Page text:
1%

The values shown are the means from triplicate experiments, and values of standard deviation that were less than 5% are not shown.

Inhibition of HCMV growth in the EGS-treated cells

The impact of UL49 inhibition by EGS on viral growth was further investigated. Cells were treated with liposome complexes in the absence and presence of EGSs and then infected by HCMV at an moi of 1. Virus stocks were prepared from the infected cultures at 1-day intervals through 7 days postinfection. The count of plaque-forming units (PFU) was determined by measurement of the viral titer on cells. After 4 days postinfection, a reduction of about 330-fold in viral yield was observed in the EGS324-treated cells, whereas no significant reduction was found in those that were either treated with C-EGS324 or TK-EGS (Fig. 7). Thus, EGS324 is effective in inhibiting HCMV infection and blocking viral growth.
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Figure 7

Growth analysis of HCMV in human foreskin fibroblasts (HFFS) that were treated with liposome complexes in the absence of EGS, or in the presence of EGS324, C-EGS324 or TK-EGS. 1 × 105 cells were first incubated with liposome complexes and then infected with HCMV at a moi of 1. Virus stocks were prepared from the infected cells at 1-day intervals through 7 days postinfection and viral titers were determined. The standard deviation is indicated by the error bars. These values are the means from triplicate experiments.

Discussion

Compared to other nucleic acid-based gene interference approaches, the EGS technology with the use of endogenous human RNase P exhibits several unique and attractive features as a gene targeting tool. First, the mechanism of the EGS technology for degradation of a specific mRNA is different from other RNA- or DNA-based gene-targeting approaches. It uses the endogenous RNase P, which is one of the most ubiquitous, abundant, stable and efficient enzymes in all type of cells. This essential enzyme is highly expressed (5 × 104 copies per cell) and is responsible for the processing of all tRNA precursors that account for approximately 2% of total cellular RNA[24]. The action of RNase P with the EGS will result in irreversible cleavage of the target mRNA in a highly efficient catalytic fashion. Second, the sequence specificity of the EGS technology is governed by two different types of interactions between the EGS and the target mRNA: the base-pairing interactions in which the sequence of 12 nucleotides in the EGS hybridizes with the target mRNA, and the interactions between the target mRNA and the other part of the EGS sequence (equivalent to the T-stem and T-loop, and variable regions of a tRNA) which are required for folding of the RNase P-recognizable tertiary structure. Thus, the EGS-based technology is highly specific and does not generate nonspecific "irrelevant cleavage" that is observed in RNase H-mediated cleavage induced by conventional antisense phosphorothioate molecules [25].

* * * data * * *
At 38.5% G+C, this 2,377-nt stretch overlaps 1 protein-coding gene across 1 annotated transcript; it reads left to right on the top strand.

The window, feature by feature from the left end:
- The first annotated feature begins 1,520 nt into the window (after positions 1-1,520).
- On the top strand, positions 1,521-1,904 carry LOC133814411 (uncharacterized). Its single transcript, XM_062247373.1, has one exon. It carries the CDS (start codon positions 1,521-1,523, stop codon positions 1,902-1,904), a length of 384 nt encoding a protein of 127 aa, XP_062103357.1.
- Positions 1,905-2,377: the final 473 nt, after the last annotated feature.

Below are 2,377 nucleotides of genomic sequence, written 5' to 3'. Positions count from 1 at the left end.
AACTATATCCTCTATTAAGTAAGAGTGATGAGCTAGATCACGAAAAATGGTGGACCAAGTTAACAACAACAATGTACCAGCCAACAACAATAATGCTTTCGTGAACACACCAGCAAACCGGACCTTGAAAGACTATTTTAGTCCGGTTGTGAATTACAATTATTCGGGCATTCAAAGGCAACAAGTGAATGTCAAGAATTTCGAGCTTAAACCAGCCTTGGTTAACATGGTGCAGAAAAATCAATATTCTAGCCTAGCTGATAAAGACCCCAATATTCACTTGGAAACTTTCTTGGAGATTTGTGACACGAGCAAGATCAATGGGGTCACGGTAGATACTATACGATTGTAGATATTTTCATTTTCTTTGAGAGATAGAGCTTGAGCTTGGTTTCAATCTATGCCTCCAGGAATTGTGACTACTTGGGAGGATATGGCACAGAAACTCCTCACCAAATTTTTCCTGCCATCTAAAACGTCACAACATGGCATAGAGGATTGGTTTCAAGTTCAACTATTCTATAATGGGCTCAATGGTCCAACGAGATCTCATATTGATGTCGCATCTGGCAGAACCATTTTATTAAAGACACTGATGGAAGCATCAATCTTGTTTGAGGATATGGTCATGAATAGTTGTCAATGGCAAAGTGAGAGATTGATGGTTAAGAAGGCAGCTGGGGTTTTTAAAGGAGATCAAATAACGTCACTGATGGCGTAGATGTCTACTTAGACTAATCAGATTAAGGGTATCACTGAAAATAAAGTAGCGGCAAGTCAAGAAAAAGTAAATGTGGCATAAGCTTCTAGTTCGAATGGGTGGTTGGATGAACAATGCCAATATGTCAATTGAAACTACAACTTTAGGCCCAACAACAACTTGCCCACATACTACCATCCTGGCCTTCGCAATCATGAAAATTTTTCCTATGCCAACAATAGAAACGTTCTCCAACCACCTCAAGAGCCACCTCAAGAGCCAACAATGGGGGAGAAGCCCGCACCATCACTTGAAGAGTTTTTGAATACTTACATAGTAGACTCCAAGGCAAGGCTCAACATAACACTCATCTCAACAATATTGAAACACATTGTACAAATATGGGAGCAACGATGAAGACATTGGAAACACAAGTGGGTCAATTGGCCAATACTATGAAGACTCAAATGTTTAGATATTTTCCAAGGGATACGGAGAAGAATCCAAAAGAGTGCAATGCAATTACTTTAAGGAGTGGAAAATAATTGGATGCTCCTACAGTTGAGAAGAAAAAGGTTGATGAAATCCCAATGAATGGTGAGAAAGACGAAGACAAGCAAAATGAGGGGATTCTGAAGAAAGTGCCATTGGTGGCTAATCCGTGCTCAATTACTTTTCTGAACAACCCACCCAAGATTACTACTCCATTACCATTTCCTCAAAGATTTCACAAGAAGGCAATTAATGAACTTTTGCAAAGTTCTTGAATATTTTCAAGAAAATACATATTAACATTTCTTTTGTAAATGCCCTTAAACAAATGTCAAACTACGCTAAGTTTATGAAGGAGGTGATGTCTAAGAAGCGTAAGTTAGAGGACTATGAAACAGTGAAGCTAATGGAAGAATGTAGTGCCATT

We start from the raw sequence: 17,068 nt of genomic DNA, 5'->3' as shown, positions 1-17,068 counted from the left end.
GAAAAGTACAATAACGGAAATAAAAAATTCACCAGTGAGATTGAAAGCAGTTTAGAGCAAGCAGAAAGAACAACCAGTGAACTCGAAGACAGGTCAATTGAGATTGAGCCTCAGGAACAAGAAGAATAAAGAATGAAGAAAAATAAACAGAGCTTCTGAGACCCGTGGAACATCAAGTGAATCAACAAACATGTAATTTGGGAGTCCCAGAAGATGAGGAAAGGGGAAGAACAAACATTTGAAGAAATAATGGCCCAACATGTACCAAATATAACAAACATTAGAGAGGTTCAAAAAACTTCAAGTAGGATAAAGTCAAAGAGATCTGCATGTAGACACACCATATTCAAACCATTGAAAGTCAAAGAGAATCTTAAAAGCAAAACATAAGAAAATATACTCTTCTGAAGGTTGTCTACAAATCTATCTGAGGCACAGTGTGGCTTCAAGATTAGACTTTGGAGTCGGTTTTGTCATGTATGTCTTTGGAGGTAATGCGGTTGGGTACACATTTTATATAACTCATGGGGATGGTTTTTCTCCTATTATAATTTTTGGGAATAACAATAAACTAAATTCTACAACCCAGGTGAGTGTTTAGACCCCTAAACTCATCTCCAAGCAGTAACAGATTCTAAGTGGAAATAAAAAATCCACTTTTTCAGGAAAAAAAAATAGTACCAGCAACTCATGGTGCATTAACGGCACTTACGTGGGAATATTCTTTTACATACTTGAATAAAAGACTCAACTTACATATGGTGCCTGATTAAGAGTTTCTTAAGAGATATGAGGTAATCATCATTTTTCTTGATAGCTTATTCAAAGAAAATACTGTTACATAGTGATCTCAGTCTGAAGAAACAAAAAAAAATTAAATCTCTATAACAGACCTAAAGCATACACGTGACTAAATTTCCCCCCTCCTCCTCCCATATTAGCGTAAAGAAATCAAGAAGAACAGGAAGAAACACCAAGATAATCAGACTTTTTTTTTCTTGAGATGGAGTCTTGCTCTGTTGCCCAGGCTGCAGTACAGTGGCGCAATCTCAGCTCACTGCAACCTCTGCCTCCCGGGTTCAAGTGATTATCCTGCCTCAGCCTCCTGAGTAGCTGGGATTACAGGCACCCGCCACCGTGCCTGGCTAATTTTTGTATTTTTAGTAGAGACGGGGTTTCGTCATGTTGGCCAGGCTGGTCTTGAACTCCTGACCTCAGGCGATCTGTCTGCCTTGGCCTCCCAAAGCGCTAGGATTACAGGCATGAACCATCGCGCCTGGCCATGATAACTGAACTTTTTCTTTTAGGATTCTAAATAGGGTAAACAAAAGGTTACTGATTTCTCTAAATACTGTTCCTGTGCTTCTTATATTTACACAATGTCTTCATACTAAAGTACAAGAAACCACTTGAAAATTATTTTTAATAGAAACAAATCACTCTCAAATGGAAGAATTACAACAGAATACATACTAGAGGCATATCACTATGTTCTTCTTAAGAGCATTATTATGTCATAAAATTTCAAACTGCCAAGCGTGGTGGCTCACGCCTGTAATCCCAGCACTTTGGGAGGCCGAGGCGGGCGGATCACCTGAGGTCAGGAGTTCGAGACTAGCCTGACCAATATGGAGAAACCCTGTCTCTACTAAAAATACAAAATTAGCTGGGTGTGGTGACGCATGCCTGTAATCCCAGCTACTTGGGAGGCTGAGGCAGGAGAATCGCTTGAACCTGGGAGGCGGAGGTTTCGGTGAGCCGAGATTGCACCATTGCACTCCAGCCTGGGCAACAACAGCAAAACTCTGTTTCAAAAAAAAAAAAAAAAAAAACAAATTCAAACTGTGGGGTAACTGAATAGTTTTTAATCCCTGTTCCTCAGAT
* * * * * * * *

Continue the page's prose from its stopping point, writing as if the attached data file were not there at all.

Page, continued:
Our study used exogenous administration of DNA-based EGSs for antiviral applications and demonstrated that RNase P-mediated targeting directed by DNA-based EGS was highly effective in inhibiting HCMV gene expression and viral growth in cultured cells. We showed that these EGS molecules directed human RNase P to cleave the UL49 mRNA sequence efficiently in vitro. Moreover, we also showed that these EGSs were readily delivered in cultured cells. A reduction of about 76~80% in the UL49 expression was achieved with a functional EGS, EGS324, whereas a reduction of less than 10% was observed in cells that were treated with C-EGS324 or TK-EGS. C-EGS324 bound to UL49 mRNA substrate in vitro as well as EGS324 but contained nucleotide mutations that disrupted RNase P recognition. These results suggested that the overall observed inhibition with EGS324 was primarily due to targeted cleavage by RNase P as opposed to the antisense effect or other nonspecific effects of the EGSs. Moreover, the antiviral effect of the EGS treatment (inhibition of viral growth) appeared to be due to the reduction of the UL49 expression. Only the expression of UL49 mRNA and protein was found to be reduced in cells treated with EGS324. We found no significant change in the expression of IE2, UL44, pp28, and gB (Table 1). The observed level of inhibition of UL49 expression was consistent with the extent of the reduction of viral growth.